Blog called Physics in JavaScript

My name is Burak Kanber. I started programming in 1999 and built my first MMORPG in Perl in 2001. Years later I attended the prestigious (and tuition-free) Cooper Union, where I studied automotive and sustainable engineering. I earned my master’s in engineering simulating physics in the powertrain of hybrid cars. I’m presently an entrepreneur and the co-founder/CTO of Tidal Labs, which is proving that you can do awesome things as a bootstrapped startup in NYC. I love teaching (which I do often), and I still love physics. I scratched both of those itches by starting a series on my blog called Physics in JavaScript.

Eventually, Build New Games asked me to write an article on physics for video games. Game development is only a hobby – not my profession – so I did the only sensible thing and started building a legitimate physics engine in native JavaScript as research.

This article will guide you through the essential physics of game engines. This is not an A-Z “how-to” guide. I’ve left out some major optimization and implementation details; a single article can only cover so much. My true goal is to point you in the right direction and teach the concepts that you’ll need to build upon later. The next step is up to you. I hope you’ll use this article as a springboard and go write your own game engine, researching advanced concepts in the process.

I’ve left you a very helpful to-do list at the end of this article, if you’re just here looking for a summary of what you need to learn.

A Vector State of Mind

The first thing I learned when building my physics engine is that you really should embrace vector mathematics (linear algebra). I can already hear you groaning. For some reason, linear algebra always elicits a visceral reaction from people, but please allow me the opportunity to sway you.

Newton’s equations of motion – which dictate basically everything we’re about to do – have a very helpful mathematical quality. You can separate the equations of motion into smaller equations: one each for the x, y, and z axes.

What this means is that when you throw a baseball (in 2D, for argument’s sake) you can solve two separate equations for how it moves vertically and how it moves horizontally. When you throw a baseball, it moves forward at a constant velocity. But it also moves vertically at the same time – and its vertical motion is anything but constant, it’s affected by gravity! Newton’s equations allow you to look at these two aspects separately: “the baseball is moving forward at 90 mph but it’s also moving up and down like so under the influence of gravity”.

For many people, that’s how physics goes. You can just solve each dimension (forward and vertical motion) separately. But I’d encourage you not to do that. Why have three equations when you can have one? Sure, getting comfortable with vector math (again, called linear algebra) has a little bit of a steeper learning curve, but I’ve found that its so much better to work with. It’s worth it.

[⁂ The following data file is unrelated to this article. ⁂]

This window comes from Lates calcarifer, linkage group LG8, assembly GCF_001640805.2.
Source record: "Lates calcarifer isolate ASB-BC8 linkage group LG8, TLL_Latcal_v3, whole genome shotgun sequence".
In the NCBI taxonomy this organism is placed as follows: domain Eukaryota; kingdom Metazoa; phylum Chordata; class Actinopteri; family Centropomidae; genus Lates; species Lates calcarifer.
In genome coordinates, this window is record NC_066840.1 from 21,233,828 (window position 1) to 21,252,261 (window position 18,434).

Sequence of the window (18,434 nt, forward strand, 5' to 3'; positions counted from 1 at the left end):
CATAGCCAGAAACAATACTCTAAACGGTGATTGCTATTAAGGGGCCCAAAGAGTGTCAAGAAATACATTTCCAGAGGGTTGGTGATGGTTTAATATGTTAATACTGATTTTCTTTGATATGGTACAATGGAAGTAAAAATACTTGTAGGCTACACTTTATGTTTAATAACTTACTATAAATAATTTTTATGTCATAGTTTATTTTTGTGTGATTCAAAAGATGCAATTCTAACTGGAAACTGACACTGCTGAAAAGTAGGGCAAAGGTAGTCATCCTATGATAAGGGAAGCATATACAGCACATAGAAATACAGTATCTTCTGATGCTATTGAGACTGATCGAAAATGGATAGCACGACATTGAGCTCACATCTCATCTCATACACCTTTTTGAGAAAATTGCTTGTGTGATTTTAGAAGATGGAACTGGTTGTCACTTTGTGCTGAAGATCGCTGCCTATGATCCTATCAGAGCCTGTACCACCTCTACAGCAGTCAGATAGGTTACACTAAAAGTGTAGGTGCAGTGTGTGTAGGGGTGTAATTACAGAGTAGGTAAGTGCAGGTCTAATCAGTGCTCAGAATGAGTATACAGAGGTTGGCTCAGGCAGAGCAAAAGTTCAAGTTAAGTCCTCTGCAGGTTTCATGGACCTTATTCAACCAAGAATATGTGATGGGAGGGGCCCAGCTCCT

The account statement from his cloud service provider

Steve cradled his pumpkin spice latte as he walked into the office. It had been three weeks since the launch of his HTML5 multiplayer game, and things were going great. As Steve checked his e-mail, he noticed the account statement from his cloud service provider.

“Let’s see here,” Steve muttered to himself. “Virtual server… 100,000 total hours.” Steve knew this was roughly correct, given the statistics they had been gathering. Thinking about the success of the launch, Steve could barely contain his smile. Skimming further down in the statement, Steve froze. All the way at the bottom, nestled between the line for tax and the heading “Bandwidth” was a number that made Steve’s stomach sink as fast as the latte dramatically falling from his hand.

HTML5 games are growing in a strong way. Once Internet Explorer 10 is released, WebSockets will beavailable in all modern desktop browsers. This technology enables serious realtime communications—the keystone to any non-trivial multiplayer action game. But like a snake in tall grass, bandwidth costs can seemingly come from nowhere. In this article, I want to discuss the oft overlooked cost of network bandwidth and techniques for minimizing it.

The “Hidden” Costs of Network Bandwidth

socket.io is a WebSockets-enabled networking module for node.js I commonly see recommended for its ease of use, robust fallback support, and integrated publish-subscribe pattern. Here is a snippet of server code that demonstrates this.

In just a few short lines, you have a WebSockets implementation that will fallback gracefully into a number of transports at runtime, on a per-client basis. To see the publish-subscribe pattern in action, let’s look at a sample of client code.

The event system used here is familiar to most people, as it is actually EventEmitter found in node.js. All these things are great, so what’s the issue here and what can this small example reveal about why Steve’s bandwidth bill is so high?

JSON: Strengths and Weaknesses